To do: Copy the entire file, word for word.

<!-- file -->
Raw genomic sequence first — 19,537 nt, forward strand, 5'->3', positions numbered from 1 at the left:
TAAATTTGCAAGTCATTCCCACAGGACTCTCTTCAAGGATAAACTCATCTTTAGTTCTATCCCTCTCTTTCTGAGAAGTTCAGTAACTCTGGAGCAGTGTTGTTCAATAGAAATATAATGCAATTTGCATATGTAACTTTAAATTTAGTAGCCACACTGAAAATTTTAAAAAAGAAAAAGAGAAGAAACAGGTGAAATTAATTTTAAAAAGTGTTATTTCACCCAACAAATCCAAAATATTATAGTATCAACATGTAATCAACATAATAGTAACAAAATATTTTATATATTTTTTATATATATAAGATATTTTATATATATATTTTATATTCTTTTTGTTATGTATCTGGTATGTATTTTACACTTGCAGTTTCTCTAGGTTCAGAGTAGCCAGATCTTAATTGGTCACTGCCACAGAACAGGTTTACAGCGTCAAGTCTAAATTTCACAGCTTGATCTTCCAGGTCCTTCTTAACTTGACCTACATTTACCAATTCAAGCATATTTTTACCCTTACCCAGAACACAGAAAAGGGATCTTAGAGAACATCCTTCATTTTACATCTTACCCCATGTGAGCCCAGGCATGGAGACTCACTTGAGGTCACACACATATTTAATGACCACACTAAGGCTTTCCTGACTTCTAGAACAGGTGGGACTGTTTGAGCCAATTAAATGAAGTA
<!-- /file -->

Raw genomic sequence first — 19,537 nt, forward strand, 5'->3', positions numbered from 1 at the left:
TAAATTTGCAAGTCATTCCCACAGGACTCTCTTCAAGGATAAACTCATCTTTAGTTCTATCCCTCTCTTTCTGAGAAGTTCAGTAACTCTGGAGCAGTGTTGTTCAATAGAAATATAATGCAATTTGCATATGTAACTTTAAATTTAGTAGCCACACTGAAAATTTTAAAAAAGAAAAAGAGAAGAAACAGGTGAAATTAATTTTAAAAAGTGTTATTTCACCCAACAAATCCAAAATATTATAGTATCAACATGTAATCAACATAATAGTAACAAAATATTTTATATATTTTTTATATATATAAGATATTTTATATATATATTTTATATTCTTTTTGTTATGTATCTGGTATGTATTTTACACTTGCAGTTTCTCTAGGTTCAGAGTAGCCAGATCTTAATTGGTCACTGCCACAGAACAGGTTTACAGCGTCAAGTCTAAATTTCACAGCTTGATCTTCCAGGTCCTTCTTAACTTGACCTACATTTACCAATTCAAGCATATTTTTACCCTTACCCAGAACACAGAAAAGGGATCTTAGAGAACATCCTTCATTTTACATCTTACCCCATGTGAGCCCAGGCATGGAGACTCACTTGAGGTCACACACATATTTAATGACCACACTAAGGCTTTCCTGACTTCTAGAACAGGTGGGACTGTTTGAGCCAATTAAATGAAGTA